..”the loss of every tree — to deforestation or to other causes — equals the passing away of meaning bound up with the particular spatial extension of that very tree , which we can no longer afford.” Michael Marder
These works come from a time when I was intensely immersed in a forest for a month, in a window free lodge at all times exposed to the changing light, sounds, rain, creatures and of the forests expressions. I lived and breathed it. The movement of night into dawn to the racket of evening tending back to night were never outside of my awareness. The forest was part of the Madres de Dios in the Peruvian Amazon, an area of Primary rainforest where I stayed from December 2015 to January 2016 on a Trelex art residency. The forest still resides within me and I find myself returning over and over again to strangeness, fear, wonder and sensuous delight walking through the trees and undergrowth. I pour over the hundreds of photographs and films I made and the works on paper that are the basis of these paintings.
The extended time spent primary rainforest afforded a rich encounter with one of the most dense and varied ecospheres on earth. Michael Marder reminds us that there is more plant life than anything else in our world. “A biomass of green – the largest mass on the planet.” At no time, however, are you not simultaneously aware of how in those very moments it is being diminished and contaminated by human destruction and extraction.
I tried always to meet the forest in reverie and openness. ‘Open the whole of your sensorium to the other beings’ As David Abram puts it. I was strongly drawn to the forest and being in it always felt the most important thing. Even when I was involved with art work, this seemed less relevant than simply being in the forest. Moving through it.
These paintings are partial outcomes of this encounter. In talking of these encounters I reference the work of two contemporary philosophers, David Abram and Michael Marder.,
David Abrams an American ecologist and philosopher best known for his work bridging the philosophical tradition of phenomenology with environmental and ecological issues.
Michael Marder works in the phenomenological tradition of Continental philosophy, environmental thought, and political philosophy. His philosophical work has focused on building philosophies that take into account plants as beings with their own form of subjectivity
Abram tries to find new ways to think within rather than separate from the ‘More than human world world’ his terminology for the natural world with all its lives and phenomena, in which we live. And the ways that we can connect to it in a kind of biofeedback loop.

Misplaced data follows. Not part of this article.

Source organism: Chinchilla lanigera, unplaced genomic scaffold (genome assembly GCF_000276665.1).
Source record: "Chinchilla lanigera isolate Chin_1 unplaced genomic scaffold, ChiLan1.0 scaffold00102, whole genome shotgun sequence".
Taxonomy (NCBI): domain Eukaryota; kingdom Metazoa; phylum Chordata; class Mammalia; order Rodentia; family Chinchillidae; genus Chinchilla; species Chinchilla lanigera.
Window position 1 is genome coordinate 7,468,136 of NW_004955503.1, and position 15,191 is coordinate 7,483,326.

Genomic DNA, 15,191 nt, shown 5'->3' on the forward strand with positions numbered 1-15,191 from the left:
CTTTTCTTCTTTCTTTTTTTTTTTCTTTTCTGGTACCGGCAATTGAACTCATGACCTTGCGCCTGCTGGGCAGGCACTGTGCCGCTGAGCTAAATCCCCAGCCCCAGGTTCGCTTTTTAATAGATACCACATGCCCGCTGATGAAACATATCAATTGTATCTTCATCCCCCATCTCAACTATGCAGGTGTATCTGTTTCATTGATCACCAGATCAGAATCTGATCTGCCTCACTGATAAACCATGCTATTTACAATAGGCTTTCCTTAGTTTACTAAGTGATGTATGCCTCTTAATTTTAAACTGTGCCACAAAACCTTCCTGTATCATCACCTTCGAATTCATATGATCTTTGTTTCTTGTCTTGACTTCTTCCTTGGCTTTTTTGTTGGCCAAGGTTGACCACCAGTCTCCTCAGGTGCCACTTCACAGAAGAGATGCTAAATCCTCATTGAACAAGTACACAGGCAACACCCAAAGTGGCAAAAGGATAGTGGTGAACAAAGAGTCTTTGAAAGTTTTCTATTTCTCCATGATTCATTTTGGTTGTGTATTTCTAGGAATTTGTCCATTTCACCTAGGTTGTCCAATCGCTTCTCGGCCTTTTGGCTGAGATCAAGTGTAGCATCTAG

From a phenomenological perspective where perception can be seen as a form of participation he talks of how:
“an ecology of perception connects us via sensory experience (and) functions to bind our individual nervous systems into the encompassing eco system.”
“When I gaze at another creature. My nervous system is synapsed through my senses to its nervous system. So my awareness is in direct contact with its awareness…….Perception is an ongoing improvisation between my body and the bodies of other beings.”
“Touching things, I am being touched, by gazing out, also being seen.”
“My senses are part of a whole system of communication like tree roots reaching out.”
“Eyes are part of the visible field. Gazing out at these trees, I’m also feeling myself seen from their perspective.” Obviously trees don’t have eyes in the way that we do but: “Trees are responding to light and shadow all the time, highly photoreceptive beings.”
He describes his aim as:
“Working out the thinking ways of speaking under the influence of the more than human earth…..Looking to write in such a way that opens the human mind back onto the larger mind.”
Which resonates as close to my intention with the paintings.
Although I also encountered animals, the paintings are more about the vegetal; the world and life force of trees and plants. Here I turn to Michael Marder whose work centres on a new found emphasis on the intelligence, agency and expressivity of plants as well how we can find the vegetal in us. How it exists as a residue in our thinking and being. He reminds us that we were vegetal first, from our evolutionary origins and then we co-evolved with plants. Our DNA is to this day 50% the same, for example, as trees.
“Humans share intelligence and life with plants, from which much of our own thinking and being drive.”
“not all language unfolds in words; gestures and living bodies speak as well, even in the way they inhabit places.”
“We escape into the plant world from which we have been fleeing for millennia now. And it is tremendously difficult to undo the effects of this flight that have come to define our culture itself. Nothing less will do than reversing the direction of culture and reconceiving it as a loving cultivation of the vegetal world and of the living.”